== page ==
Nabisco factory in New Jersey closing after 63 years

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Friday was the last day for residents of a New Jersey town to smell the sweet aroma of freshly baked Oreo cookies as the community’s Nabisco plant shut down after 63 years in operation.

Parent company Mondelez International confirmed it was the last day of production at the Fair Lawn plant, which has produced Oreos, Ritz crackers, Lorna Doone and Teddy Grahams since 1958.

The plant’s approximately 600 workers have either retired, transferred or were looking for other jobs, the company said.

Production began slowing when the company announced in February that it would close the plant in New Jersey and one in Atlanta.

“Both Fair Lawn and Atlanta are no longer strategic assets from a geographic footprint perspective and both face significant operational challenges, including aging infrastructure and outdated production capabilities, which would have required significant investment to bring them to the modernized state required for the future,” the company said in a statement in February.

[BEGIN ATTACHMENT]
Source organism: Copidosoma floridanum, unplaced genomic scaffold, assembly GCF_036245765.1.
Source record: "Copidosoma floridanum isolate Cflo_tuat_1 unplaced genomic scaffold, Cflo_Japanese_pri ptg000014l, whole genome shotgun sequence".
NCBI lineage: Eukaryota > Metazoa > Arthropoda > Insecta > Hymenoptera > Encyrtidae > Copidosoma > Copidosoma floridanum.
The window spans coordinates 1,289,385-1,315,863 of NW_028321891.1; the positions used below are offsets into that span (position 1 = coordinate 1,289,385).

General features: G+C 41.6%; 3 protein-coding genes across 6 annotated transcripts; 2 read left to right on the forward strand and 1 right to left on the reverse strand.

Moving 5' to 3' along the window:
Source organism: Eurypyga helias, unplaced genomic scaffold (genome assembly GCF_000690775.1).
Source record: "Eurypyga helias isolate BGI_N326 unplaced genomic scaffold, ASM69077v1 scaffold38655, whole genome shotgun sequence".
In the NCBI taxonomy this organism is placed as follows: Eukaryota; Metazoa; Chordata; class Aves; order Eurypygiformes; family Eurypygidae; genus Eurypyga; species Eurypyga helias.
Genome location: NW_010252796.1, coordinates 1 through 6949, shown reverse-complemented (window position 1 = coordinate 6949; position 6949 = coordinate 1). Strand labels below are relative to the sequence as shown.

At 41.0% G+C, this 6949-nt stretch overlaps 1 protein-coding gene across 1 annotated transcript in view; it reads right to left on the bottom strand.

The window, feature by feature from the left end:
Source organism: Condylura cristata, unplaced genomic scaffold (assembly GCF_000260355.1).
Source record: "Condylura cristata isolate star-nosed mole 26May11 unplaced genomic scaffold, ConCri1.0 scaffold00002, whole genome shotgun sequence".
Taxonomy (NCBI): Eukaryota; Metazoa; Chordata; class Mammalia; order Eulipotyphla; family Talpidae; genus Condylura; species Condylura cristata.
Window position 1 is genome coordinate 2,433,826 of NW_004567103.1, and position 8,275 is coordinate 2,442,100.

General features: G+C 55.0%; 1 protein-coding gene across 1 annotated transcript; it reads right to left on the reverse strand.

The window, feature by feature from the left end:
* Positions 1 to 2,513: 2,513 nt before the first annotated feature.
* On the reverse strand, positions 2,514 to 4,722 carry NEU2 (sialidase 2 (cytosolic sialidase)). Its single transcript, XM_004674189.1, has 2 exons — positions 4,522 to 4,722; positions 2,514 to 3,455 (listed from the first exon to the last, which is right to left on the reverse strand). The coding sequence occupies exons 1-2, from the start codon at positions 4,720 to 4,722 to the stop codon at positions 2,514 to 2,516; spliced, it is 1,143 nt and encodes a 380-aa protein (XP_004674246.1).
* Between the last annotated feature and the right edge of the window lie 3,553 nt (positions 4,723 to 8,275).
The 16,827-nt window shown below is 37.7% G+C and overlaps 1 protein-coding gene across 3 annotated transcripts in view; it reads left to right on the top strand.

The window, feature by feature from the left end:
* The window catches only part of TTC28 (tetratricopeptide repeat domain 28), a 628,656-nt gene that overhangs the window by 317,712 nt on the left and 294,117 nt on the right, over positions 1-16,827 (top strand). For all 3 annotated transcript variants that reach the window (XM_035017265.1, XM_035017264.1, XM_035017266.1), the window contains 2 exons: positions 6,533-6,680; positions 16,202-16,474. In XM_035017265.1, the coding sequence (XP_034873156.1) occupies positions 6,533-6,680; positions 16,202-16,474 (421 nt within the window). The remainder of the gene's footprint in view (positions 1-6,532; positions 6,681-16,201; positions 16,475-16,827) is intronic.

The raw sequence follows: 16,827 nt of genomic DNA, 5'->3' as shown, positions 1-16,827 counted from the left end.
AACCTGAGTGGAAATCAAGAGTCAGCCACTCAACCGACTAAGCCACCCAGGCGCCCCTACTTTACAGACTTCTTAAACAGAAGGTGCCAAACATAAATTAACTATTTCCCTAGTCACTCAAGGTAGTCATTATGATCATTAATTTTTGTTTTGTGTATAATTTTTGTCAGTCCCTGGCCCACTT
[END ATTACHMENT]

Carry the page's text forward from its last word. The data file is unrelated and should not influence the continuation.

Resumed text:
The Atlanta plant closed in June. A plant in Richmond, Virginia, remains open.

Oreo cookies displayed on a store shelf
Nabisco, the maker of Oreo cookies and other treats, said its NJ plant’s approximate 600 workers have either retired, transferred or were looking for other jobs.
Getty Images
Ritz crackers displayed on a store shelf
Nabisco’s Fair Lawn, NJ, plant had produced Ritz and other cookies and crackers since 1958.
Getty Images

“I’m sorry to see this go,” said Melinda Ricco, who has worked at the plant for more than 27 years. Her parents originally worked at the factory in New York and came to New Jersey when it moved.

Local and state officials were disappointed the New Jersey plant was closing. Fair Lawn Mayor Kurt Peluso called it “disgusting.”

The company was reviewing bids for the plant from potential buyers. Records showed the total assessed value of the factory is $29.3 million.

Fair Lawn Nabisco Factory closing after 63 years
Production at the Fair Lawn factory began slowing in February when the company announced its closure.
Christopher Sadowski

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